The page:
Ask A Pro
I first sprained my ankle as a teenager, but have sprained it many times since. I seem to sprain it so easily now and have to be very careful how I step to avoid injuring my ankle. My doctor recommended physical therapy to help my ankle. How will therapy help?
When you sprain your ankle, the ligaments & soft tissue are stretched beyond their normal limits. This leads to pain, swelling, & difficulty walking for several days.
But, there is also injury to the joint "proprioceptors". These receptors send a message to your brain to tell you where your body is in space. We know about other senses such as taste, hearing, and smell, but we also have a position sense - knowing where your body is in space. For instance, close your eyes and using your senses, "feel" where your foot is. Proprioception is the body's ability to react appropriately to your position sense. With the ankle, this means that your foot and ankle can adjust to uneven surfaces such as walking on gravel or a grassy, bumpy yard without injury. When a joint is injured, there is a deficit in proprioceptive feedback to the brain. This leads to problems with balance and coordination which can cause recurrent ankle sprains.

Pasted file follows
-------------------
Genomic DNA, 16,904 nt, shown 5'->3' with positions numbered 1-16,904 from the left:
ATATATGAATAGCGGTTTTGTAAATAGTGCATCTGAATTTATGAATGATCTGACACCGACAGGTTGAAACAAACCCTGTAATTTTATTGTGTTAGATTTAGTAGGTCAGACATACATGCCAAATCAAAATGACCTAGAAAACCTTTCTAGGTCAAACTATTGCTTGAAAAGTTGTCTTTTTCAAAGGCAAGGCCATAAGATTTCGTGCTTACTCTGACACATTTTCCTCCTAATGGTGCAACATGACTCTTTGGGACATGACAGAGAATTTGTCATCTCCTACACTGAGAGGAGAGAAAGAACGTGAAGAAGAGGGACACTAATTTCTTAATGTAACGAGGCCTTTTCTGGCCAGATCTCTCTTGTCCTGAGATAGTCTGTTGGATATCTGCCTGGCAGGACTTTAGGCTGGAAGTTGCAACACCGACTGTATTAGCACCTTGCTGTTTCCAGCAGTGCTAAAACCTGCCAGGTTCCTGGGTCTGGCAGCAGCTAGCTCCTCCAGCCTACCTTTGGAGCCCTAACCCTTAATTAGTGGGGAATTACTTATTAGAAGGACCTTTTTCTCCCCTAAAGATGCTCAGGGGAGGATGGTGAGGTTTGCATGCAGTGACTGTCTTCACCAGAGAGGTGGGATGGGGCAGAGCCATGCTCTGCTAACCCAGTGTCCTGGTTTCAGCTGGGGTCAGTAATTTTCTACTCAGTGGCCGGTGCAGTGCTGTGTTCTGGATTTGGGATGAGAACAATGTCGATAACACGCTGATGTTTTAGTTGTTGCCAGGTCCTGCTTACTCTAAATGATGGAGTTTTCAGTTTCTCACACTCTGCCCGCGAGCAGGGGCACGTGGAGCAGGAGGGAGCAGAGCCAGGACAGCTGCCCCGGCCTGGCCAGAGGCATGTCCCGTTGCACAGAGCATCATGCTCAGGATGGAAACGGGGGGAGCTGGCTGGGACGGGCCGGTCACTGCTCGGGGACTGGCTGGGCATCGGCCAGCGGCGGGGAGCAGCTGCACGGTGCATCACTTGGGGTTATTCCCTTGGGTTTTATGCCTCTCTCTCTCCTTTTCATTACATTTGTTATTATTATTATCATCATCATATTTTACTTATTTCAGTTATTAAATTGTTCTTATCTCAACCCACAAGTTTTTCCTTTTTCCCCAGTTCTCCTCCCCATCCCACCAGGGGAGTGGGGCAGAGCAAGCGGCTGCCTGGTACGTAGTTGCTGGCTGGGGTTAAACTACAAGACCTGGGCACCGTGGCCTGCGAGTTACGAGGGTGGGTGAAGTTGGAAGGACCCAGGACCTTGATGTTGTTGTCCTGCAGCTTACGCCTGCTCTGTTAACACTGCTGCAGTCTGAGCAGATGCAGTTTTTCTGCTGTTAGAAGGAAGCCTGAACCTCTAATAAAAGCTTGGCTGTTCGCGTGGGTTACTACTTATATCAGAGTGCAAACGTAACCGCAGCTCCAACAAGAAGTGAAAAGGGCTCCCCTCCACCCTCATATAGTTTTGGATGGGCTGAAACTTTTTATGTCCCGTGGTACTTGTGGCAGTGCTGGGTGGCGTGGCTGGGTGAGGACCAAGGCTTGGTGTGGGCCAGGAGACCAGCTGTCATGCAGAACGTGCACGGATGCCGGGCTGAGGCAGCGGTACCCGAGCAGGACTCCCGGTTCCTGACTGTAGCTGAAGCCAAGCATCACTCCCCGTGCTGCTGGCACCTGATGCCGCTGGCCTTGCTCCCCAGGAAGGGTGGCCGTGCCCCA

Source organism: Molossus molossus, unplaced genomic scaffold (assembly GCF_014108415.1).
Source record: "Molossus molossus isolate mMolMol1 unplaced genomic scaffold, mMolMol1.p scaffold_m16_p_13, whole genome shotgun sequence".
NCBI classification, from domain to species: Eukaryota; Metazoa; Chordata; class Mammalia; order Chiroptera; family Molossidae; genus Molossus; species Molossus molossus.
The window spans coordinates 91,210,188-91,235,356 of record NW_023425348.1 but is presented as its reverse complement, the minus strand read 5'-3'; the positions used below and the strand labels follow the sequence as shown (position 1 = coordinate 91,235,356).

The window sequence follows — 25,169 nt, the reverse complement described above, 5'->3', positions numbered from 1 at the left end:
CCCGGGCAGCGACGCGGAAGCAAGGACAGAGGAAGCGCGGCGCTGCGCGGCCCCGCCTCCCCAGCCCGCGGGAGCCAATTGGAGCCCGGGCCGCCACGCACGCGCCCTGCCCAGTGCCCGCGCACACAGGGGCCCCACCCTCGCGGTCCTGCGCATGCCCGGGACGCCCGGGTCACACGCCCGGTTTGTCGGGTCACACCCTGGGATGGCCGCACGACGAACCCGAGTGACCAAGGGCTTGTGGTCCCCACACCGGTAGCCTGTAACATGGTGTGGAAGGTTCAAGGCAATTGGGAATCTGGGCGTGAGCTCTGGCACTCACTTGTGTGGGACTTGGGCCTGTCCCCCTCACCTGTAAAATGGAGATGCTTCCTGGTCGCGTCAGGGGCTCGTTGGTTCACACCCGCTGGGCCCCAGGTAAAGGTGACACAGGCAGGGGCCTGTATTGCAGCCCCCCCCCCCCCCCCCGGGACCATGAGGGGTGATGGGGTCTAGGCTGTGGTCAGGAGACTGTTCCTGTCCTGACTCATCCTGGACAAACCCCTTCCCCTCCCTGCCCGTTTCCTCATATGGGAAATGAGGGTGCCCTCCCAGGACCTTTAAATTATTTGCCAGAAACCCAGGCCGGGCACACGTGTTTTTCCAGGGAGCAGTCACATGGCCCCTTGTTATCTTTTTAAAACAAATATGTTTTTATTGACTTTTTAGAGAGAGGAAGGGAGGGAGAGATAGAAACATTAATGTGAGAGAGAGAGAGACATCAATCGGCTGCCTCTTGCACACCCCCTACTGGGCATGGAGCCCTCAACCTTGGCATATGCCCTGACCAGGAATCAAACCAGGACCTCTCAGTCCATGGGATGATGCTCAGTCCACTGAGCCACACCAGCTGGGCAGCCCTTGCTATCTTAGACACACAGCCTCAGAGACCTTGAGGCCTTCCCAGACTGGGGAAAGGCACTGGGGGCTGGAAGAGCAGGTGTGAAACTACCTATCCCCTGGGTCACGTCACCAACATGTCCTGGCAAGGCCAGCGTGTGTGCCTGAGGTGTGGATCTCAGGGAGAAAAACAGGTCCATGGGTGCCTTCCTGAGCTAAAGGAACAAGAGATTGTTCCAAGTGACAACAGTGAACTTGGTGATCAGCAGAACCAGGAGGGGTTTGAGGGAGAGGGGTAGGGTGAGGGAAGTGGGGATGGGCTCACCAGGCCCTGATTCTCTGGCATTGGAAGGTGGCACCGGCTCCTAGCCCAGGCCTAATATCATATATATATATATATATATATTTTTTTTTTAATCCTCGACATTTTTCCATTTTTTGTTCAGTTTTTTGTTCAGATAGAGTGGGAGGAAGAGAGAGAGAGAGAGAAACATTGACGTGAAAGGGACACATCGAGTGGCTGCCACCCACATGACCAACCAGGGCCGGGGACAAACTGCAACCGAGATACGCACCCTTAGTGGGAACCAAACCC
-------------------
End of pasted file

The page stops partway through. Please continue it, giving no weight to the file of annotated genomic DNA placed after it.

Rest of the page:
During physical therapy, the joint receptors can be re-trained by using specific exercises and activities that challenge the balance and reaction time of the injured joint. This rehabilitation will help to strengthen your ankle, improve proprioception, and reduce the risk of re-spraining the ankle.
If you find that you have a high frequency of ankle sprains, give Corvallis Sport and Spine Physical Therapy Clinic a call to evaluate this issue.